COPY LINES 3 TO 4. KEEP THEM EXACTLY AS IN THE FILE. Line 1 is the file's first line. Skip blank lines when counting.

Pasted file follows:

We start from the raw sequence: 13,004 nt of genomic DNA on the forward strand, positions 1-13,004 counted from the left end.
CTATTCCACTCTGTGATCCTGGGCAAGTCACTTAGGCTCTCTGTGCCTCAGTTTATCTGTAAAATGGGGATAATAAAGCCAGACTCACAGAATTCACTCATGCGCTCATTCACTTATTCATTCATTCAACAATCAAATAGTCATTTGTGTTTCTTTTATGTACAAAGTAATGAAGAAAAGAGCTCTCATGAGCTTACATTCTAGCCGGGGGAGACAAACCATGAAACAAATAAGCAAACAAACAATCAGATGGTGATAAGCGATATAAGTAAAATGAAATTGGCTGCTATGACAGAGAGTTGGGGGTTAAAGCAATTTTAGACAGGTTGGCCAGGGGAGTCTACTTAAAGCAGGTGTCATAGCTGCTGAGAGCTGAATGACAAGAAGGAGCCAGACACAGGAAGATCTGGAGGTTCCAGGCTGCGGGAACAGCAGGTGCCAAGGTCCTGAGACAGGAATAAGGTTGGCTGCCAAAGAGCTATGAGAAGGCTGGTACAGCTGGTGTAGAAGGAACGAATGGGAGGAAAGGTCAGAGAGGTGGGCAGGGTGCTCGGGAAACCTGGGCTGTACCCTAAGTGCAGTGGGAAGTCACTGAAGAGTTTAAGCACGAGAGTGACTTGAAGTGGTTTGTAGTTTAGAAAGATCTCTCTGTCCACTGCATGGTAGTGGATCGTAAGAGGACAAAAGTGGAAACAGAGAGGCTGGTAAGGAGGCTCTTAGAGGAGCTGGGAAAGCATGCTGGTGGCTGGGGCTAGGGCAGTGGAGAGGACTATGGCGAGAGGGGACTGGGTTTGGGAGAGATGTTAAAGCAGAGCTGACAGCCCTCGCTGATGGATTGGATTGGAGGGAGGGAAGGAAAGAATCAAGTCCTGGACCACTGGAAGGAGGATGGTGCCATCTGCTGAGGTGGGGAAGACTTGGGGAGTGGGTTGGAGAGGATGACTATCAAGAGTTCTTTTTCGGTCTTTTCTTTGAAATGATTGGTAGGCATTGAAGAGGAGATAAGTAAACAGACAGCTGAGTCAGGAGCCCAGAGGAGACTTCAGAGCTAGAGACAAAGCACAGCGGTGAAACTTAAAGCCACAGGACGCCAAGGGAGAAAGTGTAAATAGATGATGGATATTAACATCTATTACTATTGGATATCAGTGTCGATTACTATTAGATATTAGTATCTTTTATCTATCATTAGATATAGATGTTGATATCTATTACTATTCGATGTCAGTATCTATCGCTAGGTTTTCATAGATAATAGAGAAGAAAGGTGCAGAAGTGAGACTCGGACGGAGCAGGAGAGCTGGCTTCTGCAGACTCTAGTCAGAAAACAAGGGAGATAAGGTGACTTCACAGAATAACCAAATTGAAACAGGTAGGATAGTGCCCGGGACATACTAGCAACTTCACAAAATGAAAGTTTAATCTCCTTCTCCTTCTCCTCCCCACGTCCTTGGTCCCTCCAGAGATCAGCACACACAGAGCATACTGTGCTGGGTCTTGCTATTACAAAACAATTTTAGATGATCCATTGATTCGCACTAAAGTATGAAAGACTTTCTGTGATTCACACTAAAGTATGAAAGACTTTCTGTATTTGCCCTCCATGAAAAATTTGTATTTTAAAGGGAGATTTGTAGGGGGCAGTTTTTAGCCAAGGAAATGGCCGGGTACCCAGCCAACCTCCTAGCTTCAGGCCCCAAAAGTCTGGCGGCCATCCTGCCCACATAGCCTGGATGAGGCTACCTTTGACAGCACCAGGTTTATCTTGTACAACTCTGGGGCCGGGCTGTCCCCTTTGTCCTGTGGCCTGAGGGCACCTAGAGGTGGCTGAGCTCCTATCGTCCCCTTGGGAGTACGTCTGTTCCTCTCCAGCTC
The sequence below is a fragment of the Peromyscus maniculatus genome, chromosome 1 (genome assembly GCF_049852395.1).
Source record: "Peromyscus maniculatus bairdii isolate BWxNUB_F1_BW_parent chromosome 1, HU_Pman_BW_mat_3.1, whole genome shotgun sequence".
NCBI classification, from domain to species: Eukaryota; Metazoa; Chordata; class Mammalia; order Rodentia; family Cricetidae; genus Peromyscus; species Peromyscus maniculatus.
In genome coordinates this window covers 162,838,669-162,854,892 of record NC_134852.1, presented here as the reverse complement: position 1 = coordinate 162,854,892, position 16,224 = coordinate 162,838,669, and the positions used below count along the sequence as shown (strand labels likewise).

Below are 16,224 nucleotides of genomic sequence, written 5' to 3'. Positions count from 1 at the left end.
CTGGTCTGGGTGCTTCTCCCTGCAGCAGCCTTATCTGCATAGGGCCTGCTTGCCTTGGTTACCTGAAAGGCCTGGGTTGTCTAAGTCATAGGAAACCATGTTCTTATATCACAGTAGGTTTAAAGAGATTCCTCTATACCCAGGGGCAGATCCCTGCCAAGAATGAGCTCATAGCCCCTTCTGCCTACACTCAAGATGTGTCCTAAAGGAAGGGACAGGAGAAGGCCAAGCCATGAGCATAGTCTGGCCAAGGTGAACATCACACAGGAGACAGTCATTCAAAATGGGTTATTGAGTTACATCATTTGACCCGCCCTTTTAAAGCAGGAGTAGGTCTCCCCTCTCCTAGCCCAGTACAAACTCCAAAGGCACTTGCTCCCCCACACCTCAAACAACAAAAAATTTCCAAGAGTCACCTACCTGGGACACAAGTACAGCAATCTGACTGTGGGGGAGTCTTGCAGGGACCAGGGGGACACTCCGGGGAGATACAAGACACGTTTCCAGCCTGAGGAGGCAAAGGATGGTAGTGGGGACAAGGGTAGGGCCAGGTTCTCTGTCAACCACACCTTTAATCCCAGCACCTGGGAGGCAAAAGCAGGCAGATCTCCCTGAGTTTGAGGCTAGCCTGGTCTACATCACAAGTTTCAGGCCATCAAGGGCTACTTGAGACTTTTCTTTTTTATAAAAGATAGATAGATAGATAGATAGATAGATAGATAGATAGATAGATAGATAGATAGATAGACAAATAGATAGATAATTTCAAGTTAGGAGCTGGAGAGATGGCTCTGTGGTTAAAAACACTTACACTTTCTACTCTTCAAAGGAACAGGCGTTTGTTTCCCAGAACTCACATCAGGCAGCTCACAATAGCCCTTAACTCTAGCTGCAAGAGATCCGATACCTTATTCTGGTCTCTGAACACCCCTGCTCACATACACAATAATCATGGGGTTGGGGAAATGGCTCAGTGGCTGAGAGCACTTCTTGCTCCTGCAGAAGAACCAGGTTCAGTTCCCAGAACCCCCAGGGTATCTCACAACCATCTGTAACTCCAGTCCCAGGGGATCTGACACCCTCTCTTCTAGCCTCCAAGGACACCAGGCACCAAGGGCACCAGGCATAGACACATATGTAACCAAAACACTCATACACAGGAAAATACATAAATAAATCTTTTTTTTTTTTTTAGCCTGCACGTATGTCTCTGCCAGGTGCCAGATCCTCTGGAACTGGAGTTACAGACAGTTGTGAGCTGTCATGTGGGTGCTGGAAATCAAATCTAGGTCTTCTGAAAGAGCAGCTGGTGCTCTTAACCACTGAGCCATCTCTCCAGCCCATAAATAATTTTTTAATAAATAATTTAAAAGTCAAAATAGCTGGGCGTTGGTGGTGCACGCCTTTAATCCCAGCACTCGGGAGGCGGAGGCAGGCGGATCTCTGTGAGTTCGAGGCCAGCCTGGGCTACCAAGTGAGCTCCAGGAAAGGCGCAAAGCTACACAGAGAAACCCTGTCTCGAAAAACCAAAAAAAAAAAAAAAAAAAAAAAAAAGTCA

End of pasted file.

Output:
The sequence below is a fragment of the Peromyscus maniculatus genome, chromosome 1 (genome assembly GCF_049852395.1).
Source record: "Peromyscus maniculatus bairdii isolate BWxNUB_F1_BW_parent chromosome 1, HU_Pman_BW_mat_3.1, whole genome shotgun sequence".